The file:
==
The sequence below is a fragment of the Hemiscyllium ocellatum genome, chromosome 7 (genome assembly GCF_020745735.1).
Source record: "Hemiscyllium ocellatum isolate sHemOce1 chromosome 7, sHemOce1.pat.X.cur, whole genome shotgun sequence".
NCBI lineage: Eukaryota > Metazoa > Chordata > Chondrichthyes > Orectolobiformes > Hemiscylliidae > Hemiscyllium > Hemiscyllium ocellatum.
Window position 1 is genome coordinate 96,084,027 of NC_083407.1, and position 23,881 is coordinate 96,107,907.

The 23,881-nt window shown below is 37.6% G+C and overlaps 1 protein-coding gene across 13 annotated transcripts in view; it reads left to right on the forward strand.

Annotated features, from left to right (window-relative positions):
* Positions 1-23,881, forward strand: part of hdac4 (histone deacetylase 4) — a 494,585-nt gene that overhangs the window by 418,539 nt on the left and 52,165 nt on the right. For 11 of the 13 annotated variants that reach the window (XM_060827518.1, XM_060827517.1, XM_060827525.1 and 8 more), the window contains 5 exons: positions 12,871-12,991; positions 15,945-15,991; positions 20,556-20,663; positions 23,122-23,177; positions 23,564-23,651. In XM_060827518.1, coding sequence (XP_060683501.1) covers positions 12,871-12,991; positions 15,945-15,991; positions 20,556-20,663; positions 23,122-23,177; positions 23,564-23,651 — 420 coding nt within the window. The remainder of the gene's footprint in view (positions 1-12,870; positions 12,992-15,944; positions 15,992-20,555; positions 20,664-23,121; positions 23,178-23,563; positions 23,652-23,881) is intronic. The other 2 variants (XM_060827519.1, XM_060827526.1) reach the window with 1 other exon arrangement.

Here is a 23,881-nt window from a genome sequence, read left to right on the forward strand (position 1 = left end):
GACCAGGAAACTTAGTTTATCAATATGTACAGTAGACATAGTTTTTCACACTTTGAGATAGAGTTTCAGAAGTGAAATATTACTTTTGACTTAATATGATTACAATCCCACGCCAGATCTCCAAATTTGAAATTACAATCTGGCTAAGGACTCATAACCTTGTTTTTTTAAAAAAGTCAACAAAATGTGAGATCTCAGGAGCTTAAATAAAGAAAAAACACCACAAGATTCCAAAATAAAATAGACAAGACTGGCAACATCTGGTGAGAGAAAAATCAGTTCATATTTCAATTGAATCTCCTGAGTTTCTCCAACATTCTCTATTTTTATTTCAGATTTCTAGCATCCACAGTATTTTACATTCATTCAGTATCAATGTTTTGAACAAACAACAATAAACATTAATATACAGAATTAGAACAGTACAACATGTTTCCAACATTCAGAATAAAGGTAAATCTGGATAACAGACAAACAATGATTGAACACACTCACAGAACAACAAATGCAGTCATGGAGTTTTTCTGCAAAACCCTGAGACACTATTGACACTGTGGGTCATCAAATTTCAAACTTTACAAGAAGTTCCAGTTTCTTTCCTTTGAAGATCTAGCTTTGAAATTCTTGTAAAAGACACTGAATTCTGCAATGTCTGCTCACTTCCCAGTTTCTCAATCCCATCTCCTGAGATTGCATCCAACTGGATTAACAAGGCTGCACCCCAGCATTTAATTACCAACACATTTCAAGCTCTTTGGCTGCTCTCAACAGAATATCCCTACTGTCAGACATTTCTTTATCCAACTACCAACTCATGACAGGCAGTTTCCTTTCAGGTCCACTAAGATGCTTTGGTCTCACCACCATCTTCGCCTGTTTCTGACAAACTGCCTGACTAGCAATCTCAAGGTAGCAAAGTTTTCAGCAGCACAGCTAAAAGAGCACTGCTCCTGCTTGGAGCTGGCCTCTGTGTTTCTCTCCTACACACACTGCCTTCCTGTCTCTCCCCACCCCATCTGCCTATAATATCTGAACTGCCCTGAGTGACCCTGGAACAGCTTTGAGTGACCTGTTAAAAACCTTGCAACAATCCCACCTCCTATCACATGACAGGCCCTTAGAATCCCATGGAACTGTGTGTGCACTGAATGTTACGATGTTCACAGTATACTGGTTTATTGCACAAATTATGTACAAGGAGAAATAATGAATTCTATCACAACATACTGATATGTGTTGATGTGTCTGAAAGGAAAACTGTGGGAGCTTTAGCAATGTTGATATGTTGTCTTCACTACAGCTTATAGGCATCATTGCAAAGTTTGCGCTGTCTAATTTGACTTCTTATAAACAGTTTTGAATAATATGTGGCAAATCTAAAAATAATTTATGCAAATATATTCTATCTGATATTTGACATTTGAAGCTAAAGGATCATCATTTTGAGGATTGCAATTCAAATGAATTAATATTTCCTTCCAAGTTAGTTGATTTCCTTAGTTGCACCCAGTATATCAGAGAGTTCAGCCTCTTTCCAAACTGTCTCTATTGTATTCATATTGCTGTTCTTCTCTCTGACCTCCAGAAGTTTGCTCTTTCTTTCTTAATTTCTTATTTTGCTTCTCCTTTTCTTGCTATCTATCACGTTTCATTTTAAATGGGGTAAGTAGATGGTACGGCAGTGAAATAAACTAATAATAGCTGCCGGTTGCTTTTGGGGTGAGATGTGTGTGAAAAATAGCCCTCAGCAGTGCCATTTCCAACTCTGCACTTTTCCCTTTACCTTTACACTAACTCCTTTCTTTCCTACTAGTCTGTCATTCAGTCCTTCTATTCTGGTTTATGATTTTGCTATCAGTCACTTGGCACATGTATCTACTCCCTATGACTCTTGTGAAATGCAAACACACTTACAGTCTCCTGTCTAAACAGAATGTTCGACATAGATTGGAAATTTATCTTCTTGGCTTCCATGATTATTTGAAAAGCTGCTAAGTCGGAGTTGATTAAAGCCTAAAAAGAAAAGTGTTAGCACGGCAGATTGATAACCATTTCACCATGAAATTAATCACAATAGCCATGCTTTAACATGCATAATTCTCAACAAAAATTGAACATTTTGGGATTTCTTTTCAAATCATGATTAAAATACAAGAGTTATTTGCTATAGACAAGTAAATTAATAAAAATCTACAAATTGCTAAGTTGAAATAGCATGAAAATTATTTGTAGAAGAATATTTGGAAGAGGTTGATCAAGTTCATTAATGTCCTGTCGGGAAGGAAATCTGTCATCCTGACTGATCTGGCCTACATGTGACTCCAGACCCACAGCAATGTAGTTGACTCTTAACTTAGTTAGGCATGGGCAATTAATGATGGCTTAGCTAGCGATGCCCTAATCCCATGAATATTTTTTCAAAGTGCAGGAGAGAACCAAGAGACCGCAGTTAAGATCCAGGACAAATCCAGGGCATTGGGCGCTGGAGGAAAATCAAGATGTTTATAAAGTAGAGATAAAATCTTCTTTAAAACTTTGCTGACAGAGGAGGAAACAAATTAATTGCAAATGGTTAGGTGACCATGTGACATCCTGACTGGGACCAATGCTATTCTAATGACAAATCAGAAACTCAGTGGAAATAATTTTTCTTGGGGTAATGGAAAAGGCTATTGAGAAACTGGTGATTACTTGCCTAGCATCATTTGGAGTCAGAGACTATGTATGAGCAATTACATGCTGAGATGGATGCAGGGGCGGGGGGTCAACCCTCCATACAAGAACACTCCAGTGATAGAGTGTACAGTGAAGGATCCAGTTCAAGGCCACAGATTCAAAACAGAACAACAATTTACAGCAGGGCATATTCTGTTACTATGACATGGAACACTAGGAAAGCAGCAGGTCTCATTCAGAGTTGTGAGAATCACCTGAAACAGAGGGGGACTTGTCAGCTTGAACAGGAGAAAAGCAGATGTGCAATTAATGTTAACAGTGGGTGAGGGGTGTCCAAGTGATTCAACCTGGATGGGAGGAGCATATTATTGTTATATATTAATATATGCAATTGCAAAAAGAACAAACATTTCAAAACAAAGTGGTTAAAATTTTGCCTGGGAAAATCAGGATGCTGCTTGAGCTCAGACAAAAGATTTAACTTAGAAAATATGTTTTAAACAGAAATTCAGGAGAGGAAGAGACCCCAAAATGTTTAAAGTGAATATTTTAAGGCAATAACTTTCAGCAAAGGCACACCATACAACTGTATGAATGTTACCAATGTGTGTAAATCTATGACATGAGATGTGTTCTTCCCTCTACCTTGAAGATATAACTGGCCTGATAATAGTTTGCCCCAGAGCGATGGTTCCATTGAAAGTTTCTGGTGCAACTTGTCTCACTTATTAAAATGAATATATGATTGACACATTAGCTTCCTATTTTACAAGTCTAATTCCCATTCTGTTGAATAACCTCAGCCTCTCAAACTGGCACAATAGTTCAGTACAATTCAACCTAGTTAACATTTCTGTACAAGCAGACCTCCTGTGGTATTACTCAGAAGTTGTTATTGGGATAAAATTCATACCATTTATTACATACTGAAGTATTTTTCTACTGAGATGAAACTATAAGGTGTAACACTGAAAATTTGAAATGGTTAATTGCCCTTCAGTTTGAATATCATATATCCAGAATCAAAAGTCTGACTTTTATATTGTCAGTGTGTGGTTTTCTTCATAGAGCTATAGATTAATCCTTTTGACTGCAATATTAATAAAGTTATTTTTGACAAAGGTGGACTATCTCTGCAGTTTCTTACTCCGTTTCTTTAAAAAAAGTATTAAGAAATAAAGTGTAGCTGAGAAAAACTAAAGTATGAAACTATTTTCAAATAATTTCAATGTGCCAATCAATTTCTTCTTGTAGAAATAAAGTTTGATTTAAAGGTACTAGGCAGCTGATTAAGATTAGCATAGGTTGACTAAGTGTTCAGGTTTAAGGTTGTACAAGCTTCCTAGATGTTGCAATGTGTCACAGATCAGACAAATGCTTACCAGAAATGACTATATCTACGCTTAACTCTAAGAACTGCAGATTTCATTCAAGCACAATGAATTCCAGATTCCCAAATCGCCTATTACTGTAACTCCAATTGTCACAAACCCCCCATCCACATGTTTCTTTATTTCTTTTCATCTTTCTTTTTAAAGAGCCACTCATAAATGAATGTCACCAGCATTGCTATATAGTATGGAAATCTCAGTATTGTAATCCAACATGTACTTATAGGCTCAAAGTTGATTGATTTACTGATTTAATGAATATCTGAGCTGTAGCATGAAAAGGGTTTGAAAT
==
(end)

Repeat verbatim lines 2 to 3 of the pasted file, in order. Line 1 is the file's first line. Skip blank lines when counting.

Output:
Source record: "Hemiscyllium ocellatum isolate sHemOce1 chromosome 7, sHemOce1.pat.X.cur, whole genome shotgun sequence".
NCBI lineage: Eukaryota > Metazoa > Chordata > Chondrichthyes > Orectolobiformes > Hemiscylliidae > Hemiscyllium > Hemiscyllium ocellatum.